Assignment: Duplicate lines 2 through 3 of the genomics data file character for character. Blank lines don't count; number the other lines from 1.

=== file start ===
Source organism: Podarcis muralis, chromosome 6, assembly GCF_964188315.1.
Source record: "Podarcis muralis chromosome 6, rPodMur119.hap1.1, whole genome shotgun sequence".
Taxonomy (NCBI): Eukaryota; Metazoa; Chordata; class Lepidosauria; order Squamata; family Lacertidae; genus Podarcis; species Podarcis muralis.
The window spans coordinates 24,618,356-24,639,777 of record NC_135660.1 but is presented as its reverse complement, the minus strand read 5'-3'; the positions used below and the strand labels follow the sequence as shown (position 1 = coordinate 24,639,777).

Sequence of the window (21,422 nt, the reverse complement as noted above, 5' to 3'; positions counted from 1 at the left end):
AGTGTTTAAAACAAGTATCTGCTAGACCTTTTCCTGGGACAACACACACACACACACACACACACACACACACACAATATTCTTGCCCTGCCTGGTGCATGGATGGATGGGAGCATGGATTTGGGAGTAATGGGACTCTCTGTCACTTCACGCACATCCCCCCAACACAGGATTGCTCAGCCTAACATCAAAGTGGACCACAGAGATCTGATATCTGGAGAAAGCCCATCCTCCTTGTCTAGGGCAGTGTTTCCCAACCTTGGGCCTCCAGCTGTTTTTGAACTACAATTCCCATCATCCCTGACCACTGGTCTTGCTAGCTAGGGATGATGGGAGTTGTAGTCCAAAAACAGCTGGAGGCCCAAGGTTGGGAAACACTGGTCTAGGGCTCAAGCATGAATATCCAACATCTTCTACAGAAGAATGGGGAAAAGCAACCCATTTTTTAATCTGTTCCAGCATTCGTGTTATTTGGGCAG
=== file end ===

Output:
Source record: "Podarcis muralis chromosome 6, rPodMur119.hap1.1, whole genome shotgun sequence".
Taxonomy (NCBI): Eukaryota; Metazoa; Chordata; class Lepidosauria; order Squamata; family Lacertidae; genus Podarcis; species Podarcis muralis.